What is the true ageing potential of Champagne? Always a popular choice with lovers of fine wine, Champagne’s ability to improve with long-term ageing is a regular topic of hot debate amongst drinkers and professionals alike. Winston Churchill was famously proud of his collection of 1911 Champagnes, and the iconic caves below the streets of Reims are home to an incredible vinous archive of Champagnes of all ages.
This endlessly fascinating question has long kept the Chelsea Vintners team and our Champagne-loving clients occupied. As a team we are split, with some of us preferring the bright, fruit-forward freshness that young Champagne is best known for, and others seduced by the more complex, intense flavours that develop with long-term cellaring.
Attitudes to ageing Champagne also vary dramatically amongst producers themselves. Many leading houses release their Champagnes to market as soon as they believe they’re ready to drink, whilst others craft their wines specifically with long-term ageing in mind. Champagne designed to age will usually spend a significant period of time on the lees before it is disgorged and corked, and many more continuing to mature in the bottle.
There is even a style of Champagne known as ‘late release’ which spends an extended time ageing on lees – a decade or more – and is disgorged just before release. Consequently, these wines age differently to their younger contemporaries and tend to evolve more rapidly, designed to be at their best on release with no need for further ageing (sounds good to us!). Some fabulous example of late release Champagnes include Bollinger R.D. and Dom Pérignon P2.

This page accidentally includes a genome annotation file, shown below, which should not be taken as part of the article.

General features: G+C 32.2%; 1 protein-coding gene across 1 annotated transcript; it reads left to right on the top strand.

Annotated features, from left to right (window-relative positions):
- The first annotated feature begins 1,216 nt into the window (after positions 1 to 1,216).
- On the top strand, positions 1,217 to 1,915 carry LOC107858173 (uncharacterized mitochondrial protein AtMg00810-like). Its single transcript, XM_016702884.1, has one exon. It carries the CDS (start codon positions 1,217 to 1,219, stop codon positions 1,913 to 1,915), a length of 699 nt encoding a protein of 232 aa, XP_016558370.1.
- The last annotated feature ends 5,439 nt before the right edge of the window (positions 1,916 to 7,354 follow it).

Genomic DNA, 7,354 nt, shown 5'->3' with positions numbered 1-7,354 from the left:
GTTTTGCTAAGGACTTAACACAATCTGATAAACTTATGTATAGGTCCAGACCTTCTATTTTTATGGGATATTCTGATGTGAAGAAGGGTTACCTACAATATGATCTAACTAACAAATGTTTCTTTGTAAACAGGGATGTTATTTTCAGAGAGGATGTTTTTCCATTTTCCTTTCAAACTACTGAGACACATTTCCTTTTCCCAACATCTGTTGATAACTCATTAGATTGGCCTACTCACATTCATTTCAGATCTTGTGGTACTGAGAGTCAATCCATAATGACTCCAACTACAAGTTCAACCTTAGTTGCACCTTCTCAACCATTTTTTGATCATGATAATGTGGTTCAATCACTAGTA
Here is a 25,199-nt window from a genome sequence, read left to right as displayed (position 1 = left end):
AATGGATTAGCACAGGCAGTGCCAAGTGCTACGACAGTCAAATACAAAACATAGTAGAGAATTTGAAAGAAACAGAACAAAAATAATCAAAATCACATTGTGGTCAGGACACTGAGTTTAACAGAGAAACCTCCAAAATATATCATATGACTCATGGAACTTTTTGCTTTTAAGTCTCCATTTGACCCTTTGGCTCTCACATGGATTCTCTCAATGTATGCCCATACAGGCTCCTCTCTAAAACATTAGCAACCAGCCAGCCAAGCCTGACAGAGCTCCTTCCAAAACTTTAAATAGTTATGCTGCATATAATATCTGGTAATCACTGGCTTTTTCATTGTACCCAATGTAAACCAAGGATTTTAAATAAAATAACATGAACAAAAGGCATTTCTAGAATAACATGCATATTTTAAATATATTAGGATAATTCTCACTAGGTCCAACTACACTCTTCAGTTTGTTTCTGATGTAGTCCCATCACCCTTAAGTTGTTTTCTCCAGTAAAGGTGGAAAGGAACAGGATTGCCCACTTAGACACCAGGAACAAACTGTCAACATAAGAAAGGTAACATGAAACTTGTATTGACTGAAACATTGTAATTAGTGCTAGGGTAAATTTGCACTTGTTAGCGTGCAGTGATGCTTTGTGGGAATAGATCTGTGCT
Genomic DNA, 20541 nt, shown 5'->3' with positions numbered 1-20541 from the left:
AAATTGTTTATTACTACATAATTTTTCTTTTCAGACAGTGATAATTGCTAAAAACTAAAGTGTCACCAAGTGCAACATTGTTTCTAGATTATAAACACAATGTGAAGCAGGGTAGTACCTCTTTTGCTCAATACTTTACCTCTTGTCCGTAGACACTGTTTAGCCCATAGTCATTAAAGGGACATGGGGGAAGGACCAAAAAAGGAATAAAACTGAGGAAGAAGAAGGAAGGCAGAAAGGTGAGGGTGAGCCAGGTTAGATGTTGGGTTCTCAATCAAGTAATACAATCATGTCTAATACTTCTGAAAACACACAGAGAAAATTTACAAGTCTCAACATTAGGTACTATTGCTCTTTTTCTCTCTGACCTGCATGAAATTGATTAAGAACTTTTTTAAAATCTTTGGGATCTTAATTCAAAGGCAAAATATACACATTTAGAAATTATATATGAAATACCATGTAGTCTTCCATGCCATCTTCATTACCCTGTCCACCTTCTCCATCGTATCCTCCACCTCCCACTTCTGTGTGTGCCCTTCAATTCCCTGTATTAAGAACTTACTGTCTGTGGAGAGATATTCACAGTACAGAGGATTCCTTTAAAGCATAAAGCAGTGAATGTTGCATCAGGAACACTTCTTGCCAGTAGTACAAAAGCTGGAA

The question of age-worthiness arose once more recently when Chelsea Vintners attended a particularly memorable vintage Champagne tasting. On offer were some incredibly rare vintages ranging from Dom Pérignon 1959 to Krug 1990 (a legendary vintage year) and a Taittinger Comtes de Champagne 2002. Almost without exception, the Chelsea Vintners delegates and the other lucky attendees felt that both the 1959 and 1990 were incredible wines. Each showed a gorgeously well-developed profile with sumptuous depth and complexity, but still an extraordinary amount of life and energy remaining.
The reality is, like any other wine, ageing Champagne is ultimately a matter of taste and circumstance. It all comes down to the palate of the drinker and whether the occasion itself calls for cork-popping freshness or something weightier and more mature. However, there’s no doubt that aged Champagne is one of the most sought-after fine wines in the world and a truly spectacular way to celebrate a special occasion.
Whether you prefer an unctuous, aromatic 1959 Dom Perignon or a bright, bubbly Cristal 2002, one thing is for sure …. there is no right or wrong way to enjoy Champagne! We think that the immortal and much-quoted words of Champagne legend Mme Lily Bollinger sum things up perfectly; “I drink Champagne when I’m happy and when I’m sad. Sometimes I drink it when I’m alone. When I have company I consider it obligatory. I trifle with it if I’m not hungry and drink it when I am. Otherwise, I never touch it — unless I’m thirsty.”
The debate around our favourite Champagne, aged or otherwise, continues in the Chelsea Vintners office … what better reason to carry on tasting?
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